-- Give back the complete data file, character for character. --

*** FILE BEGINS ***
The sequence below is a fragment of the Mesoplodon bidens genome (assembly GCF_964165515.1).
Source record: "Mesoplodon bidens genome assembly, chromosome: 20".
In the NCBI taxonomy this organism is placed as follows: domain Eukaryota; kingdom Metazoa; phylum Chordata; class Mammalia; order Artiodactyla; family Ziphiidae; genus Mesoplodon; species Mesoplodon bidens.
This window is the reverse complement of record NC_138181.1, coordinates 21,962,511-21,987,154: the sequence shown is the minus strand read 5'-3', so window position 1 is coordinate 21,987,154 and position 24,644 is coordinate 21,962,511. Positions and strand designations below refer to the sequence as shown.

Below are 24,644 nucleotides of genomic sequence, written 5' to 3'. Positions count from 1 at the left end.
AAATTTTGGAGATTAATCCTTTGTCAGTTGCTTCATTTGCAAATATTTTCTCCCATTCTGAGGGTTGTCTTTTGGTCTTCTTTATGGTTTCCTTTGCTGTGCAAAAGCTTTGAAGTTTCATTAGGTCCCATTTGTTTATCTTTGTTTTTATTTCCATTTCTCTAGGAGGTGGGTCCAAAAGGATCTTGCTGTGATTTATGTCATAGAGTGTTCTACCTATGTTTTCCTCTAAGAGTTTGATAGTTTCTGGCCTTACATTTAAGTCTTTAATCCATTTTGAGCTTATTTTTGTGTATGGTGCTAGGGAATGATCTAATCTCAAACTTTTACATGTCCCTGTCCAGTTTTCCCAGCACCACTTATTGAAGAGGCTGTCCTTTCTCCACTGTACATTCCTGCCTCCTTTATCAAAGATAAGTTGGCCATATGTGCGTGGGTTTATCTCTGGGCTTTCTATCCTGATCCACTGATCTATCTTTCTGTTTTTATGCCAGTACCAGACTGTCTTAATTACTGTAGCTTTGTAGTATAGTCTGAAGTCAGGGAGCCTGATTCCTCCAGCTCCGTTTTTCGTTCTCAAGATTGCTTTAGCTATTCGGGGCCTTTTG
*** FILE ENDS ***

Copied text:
The sequence below is a fragment of the Mesoplodon bidens genome (assembly GCF_964165515.1).
Source record: "Mesoplodon bidens genome assembly, chromosome: 20".
In the NCBI taxonomy this organism is placed as follows: domain Eukaryota; kingdom Metazoa; phylum Chordata; class Mammalia; order Artiodactyla; family Ziphiidae; genus Mesoplodon; species Mesoplodon bidens.
This window is the reverse complement of record NC_138181.1, coordinates 21,962,511-21,987,154: the sequence shown is the minus strand read 5'-3', so window position 1 is coordinate 21,987,154 and position 24,644 is coordinate 21,962,511. Positions and strand designations below refer to the sequence as shown.

Below are 24,644 nucleotides of genomic sequence, written 5' to 3'. Positions count from 1 at the left end.
AAATTTTGGAGATTAATCCTTTGTCAGTTGCTTCATTTGCAAATATTTTCTCCCATTCTGAGGGTTGTCTTTTGGTCTTCTTTATGGTTTCCTTTGCTGTGCAAAAGCTTTGAAGTTTCATTAGGTCCCATTTGTTTATCTTTGTTTTTATTTCCATTTCTCTAGGAGGTGGGTCCAAAAGGATCTTGCTGTGATTTATGTCATAGAGTGTTCTACCTATGTTTTCCTCTAAGAGTTTGATAGTTTCTGGCCTTACATTTAAGTCTTTAATCCATTTTGAGCTTATTTTTGTGTATGGTGCTAGGGAATGATCTAATCTCAAACTTTTACATGTCCCTGTCCAGTTTTCCCAGCACCACTTATTGAAGAGGCTGTCCTTTCTCCACTGTACATTCCTGCCTCCTTTATCAAAGATAAGTTGGCCATATGTGCGTGGGTTTATCTCTGGGCTTTCTATCCTGATCCACTGATCTATCTTTCTGTTTTTATGCCAGTACCAGACTGTCTTAATTACTGTAGCTTTGTAGTATAGTCTGAAGTCAGGGAGCCTGATTCCTCCAGCTCCGTTTTTCGTTCTCAAGATTGCTTTAGCTATTCGGGGCCTTTTG